A quick and easy method of determining if valve lash could be behind this engine roughness would be to connect a vacuum gauge to the intake manifold. This only takes a minute and will reveal instantly if a tight valve exists or not.

The downside of that is that apparently few mechanics use a vacuum gauge in the diagnosis of problems. That’s a shame because the vac. gauge is cheap, easy to use, and can reveal so much about what is really going on with the engine.

The gauge reading will vary based on a number of factors (altitude, barometric pressure, etc, etc.) but generally speaking one looks for a reading of around 17 to 20 inches of vacuum at idle and the gauge needle should always be rock steady.


#17

I have been checking the valve clearance on my vehicles since I was in high school in the 1970s when I got my first job in the automotive industry. I washed and prep’d cars for the dealership and asked the old mechanics to show me stuff during breaks, lunch, after work. They taught me how to do this basic stuff. You need a teacher. My current '89 Honda Accord has over 525,000 miles on it and I check the clearances about every 25,000, never needs adjustment. Go figure. It’s a good idea to check the clearances, but the first time or two, get some direction from someone who knows what they’re doing. Any car clubs in your area? $150 for a professional mechanic isn’t that bad, with the gasket thrown in. I think that my gasket costs about $20, so you’re paying $130 for the work. What kind of car makes a big difference. My Accord is easy, some cars are a pain. Good luck! Rocketman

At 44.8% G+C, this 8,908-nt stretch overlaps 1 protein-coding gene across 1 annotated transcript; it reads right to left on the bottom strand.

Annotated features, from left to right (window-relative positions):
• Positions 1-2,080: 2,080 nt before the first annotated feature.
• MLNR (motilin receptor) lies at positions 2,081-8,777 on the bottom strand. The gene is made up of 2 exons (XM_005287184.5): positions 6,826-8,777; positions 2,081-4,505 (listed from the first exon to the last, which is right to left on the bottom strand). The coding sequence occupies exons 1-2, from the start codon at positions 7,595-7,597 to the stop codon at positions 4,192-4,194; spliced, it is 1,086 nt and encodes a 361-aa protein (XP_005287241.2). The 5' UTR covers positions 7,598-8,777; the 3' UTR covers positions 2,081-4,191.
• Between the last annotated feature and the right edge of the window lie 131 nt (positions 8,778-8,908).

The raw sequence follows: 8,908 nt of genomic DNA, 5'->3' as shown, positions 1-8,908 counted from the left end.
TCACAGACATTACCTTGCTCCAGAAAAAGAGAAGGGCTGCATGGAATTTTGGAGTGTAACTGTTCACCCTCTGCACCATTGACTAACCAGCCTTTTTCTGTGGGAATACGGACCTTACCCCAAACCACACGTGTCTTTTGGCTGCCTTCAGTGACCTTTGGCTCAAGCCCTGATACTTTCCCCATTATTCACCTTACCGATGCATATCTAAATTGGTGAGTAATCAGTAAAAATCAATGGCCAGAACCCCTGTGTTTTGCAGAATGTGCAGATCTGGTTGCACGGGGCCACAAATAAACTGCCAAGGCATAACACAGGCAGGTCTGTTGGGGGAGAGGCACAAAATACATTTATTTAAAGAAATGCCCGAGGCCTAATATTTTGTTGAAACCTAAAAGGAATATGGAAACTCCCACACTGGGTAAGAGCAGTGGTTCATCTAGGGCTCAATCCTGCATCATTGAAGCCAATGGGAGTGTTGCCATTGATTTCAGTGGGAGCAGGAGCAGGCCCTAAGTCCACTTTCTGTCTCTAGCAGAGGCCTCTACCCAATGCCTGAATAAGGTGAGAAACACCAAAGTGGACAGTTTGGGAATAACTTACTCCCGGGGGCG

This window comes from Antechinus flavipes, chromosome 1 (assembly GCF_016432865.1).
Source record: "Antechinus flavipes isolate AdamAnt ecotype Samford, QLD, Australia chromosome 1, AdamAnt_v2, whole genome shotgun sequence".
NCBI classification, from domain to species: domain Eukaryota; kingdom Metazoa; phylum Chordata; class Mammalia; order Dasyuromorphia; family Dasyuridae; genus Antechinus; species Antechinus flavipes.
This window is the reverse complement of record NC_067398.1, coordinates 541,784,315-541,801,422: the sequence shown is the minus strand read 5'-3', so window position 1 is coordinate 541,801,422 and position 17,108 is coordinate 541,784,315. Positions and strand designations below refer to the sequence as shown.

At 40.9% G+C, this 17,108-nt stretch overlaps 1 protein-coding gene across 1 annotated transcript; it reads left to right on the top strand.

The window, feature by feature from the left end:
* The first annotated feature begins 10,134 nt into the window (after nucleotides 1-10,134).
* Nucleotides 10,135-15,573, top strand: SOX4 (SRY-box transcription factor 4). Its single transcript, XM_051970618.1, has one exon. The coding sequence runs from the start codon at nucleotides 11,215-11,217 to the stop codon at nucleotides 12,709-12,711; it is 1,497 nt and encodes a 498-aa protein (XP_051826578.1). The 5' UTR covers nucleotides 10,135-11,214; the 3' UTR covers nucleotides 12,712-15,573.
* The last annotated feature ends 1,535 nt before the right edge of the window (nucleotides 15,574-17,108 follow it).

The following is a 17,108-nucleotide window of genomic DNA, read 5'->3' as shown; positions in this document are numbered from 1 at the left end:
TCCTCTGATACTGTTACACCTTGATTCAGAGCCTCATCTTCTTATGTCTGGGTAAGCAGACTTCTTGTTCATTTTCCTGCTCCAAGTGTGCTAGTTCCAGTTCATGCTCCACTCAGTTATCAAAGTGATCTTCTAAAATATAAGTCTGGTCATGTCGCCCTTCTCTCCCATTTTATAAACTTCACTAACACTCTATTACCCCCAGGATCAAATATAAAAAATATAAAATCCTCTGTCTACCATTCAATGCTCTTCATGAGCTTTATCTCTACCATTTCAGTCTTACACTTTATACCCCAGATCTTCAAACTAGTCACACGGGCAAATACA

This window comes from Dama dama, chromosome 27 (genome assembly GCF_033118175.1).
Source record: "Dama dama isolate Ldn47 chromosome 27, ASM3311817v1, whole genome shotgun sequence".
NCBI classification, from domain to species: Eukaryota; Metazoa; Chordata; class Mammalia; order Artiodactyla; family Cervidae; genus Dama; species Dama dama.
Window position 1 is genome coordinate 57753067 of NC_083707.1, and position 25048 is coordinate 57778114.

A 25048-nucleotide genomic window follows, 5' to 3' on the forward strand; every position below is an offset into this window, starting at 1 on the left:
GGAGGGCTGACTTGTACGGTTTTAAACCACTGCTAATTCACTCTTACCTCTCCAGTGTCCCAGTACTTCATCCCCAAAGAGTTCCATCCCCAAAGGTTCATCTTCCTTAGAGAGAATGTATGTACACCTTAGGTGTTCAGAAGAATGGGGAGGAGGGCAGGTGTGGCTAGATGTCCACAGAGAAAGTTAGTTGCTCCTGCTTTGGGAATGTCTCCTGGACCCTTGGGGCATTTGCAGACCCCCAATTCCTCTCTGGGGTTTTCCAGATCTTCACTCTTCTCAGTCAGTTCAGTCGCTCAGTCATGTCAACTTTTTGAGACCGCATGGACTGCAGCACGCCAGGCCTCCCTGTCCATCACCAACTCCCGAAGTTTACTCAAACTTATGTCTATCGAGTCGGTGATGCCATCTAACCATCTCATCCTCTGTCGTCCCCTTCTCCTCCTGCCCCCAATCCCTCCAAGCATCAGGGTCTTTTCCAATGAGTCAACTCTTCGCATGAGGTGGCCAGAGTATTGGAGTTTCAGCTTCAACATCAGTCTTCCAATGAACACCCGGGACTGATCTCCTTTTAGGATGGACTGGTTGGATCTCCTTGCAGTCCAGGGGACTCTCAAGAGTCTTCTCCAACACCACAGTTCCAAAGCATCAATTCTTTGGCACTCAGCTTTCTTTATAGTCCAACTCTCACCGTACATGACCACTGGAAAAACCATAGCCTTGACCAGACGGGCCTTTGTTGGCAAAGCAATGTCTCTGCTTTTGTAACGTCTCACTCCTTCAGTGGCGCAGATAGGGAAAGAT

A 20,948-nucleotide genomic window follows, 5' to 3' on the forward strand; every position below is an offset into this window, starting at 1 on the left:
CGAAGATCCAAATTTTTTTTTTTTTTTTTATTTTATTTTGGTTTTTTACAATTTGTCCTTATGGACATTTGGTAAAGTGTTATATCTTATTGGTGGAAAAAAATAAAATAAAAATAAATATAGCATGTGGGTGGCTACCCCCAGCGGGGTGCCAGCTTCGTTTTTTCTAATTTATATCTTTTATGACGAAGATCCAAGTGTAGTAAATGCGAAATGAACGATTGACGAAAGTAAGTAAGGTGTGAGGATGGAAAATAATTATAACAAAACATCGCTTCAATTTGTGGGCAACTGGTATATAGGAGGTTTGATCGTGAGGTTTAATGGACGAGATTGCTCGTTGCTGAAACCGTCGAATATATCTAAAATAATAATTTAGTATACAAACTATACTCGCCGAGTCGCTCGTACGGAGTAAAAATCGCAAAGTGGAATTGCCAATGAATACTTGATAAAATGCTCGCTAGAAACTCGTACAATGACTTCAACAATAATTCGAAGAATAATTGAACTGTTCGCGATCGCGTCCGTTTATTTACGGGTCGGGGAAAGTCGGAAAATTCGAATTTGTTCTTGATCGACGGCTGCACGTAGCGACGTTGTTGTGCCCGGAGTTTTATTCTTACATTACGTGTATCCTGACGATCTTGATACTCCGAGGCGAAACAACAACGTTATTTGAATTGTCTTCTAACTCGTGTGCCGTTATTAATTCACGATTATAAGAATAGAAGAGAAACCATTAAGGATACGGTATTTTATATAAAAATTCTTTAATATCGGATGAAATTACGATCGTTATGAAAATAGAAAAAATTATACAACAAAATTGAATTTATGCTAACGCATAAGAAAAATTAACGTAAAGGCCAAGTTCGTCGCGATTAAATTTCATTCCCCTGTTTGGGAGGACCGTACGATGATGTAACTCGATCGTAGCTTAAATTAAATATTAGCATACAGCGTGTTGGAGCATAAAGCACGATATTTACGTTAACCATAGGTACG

#18

This is from the service manual
Inspect
Valve Clearance (S)
Inspect every 110,000 miles, otherwise adjust only if noisy.


#19

That manual, like other manuals that recommend the same thing, is dead wrong.

How does that recommendation about inspecting valve lash if they’re “noisy” tell anyone on Earth anything about the tightness of a valve which will be quiet, not noisy?

Most engines won’t have a problem with ignoring this procedure. For the minority of people who ignore it and find out after the fact that a valve (or plural) is tight that it’s a very expensive lesson.